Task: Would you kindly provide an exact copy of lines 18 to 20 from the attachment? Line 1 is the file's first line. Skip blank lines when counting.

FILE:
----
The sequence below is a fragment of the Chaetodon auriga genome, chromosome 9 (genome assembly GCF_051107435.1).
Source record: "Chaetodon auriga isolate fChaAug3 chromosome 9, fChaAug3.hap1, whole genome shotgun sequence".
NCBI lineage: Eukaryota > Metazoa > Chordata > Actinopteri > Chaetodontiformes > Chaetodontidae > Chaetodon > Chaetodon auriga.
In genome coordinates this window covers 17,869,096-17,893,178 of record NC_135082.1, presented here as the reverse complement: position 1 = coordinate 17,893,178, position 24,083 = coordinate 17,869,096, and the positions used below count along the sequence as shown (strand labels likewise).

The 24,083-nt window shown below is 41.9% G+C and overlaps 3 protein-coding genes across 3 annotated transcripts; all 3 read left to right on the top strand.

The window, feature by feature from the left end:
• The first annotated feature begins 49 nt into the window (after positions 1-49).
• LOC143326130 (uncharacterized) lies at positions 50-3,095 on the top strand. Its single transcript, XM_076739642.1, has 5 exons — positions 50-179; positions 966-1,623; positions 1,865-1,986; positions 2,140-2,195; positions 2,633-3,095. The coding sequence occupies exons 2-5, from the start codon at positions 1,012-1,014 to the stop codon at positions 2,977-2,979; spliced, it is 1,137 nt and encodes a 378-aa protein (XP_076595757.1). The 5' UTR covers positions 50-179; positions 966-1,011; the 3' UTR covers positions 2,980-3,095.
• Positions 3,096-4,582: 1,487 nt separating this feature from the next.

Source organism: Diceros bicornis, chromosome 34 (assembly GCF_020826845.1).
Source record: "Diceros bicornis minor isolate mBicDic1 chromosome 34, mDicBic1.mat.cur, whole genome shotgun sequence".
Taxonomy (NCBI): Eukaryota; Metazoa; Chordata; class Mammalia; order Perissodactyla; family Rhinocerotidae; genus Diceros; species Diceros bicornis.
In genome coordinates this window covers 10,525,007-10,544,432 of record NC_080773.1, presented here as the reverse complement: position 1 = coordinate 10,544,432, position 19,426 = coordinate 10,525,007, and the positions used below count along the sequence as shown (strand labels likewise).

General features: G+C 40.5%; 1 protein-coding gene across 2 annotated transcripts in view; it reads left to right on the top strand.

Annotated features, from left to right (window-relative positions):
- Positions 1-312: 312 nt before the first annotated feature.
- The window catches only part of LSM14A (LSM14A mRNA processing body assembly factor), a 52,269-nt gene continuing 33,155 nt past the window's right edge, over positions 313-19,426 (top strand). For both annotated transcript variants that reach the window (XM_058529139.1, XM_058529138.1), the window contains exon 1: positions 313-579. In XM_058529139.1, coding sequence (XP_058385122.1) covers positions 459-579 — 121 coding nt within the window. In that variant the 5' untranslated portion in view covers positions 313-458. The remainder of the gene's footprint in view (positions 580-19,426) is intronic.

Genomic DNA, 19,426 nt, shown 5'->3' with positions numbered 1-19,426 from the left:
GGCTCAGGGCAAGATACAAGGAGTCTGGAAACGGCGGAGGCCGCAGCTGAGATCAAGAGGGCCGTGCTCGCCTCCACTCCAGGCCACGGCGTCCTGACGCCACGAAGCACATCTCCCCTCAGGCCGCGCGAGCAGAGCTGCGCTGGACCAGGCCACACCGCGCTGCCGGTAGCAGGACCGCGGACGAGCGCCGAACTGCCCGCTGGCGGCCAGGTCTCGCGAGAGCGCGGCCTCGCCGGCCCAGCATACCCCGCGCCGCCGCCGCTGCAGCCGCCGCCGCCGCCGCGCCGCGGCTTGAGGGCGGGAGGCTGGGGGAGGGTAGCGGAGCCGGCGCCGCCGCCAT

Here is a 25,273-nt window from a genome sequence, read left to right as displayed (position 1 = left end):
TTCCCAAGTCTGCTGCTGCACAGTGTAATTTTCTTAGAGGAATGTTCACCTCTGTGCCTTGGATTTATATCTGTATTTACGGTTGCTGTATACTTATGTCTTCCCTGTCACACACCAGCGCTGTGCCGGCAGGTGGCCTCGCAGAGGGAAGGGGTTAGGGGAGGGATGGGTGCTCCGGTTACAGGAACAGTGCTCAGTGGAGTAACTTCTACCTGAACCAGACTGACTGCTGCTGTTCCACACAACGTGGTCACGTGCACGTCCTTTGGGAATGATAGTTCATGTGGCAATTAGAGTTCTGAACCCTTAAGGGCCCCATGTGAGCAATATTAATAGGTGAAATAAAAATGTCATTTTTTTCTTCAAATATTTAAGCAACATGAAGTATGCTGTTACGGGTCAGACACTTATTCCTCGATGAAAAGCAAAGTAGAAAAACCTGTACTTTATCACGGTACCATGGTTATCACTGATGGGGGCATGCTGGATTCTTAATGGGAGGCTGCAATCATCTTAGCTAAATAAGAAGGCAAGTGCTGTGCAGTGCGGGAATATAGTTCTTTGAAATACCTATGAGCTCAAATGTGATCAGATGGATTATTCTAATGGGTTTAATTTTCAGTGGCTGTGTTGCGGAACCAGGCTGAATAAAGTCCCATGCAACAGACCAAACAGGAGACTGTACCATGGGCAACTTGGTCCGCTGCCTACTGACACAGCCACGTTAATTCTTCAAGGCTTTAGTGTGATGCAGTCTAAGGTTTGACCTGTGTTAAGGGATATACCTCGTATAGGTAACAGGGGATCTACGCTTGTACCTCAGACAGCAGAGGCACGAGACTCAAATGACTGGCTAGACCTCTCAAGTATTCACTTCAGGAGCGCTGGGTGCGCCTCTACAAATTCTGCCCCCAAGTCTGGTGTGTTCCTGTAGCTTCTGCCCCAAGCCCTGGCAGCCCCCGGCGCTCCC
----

Genomic DNA, 19,426 nt, shown 5'->3' with positions numbered 1-19,426 from the left:
GGCTCAGGGCAAGATACAAGGAGTCTGGAAACGGCGGAGGCCGCAGCTGAGATCAAGAGGGCCGTGCTCGCCTCCACTCCAGGCCACGGCGTCCTGACGCCACGAAGCACATCTCCCCTCAGGCCGCGCGAGCAGAGCTGCGCTGGACCAGGCCACACCGCGCTGCCGGTAGCAGGACCGCGGACGAGCGCCGAACTGCCCGCTGGCGGCCAGGTCTCGCGAGAGCGCGGCCTCGCCGGCCCAGCATACCCCGCGCCGCCGCCGCTGCAGCCGCCGCCGCCGCCGCGCCGCGGCTTGAGGGCGGGAGGCTGGGGGAGGGTAGCGGAGCCGGCGCCGCCGCCAT

Here is a 25,273-nt window from a genome sequence, read left to right as displayed (position 1 = left end):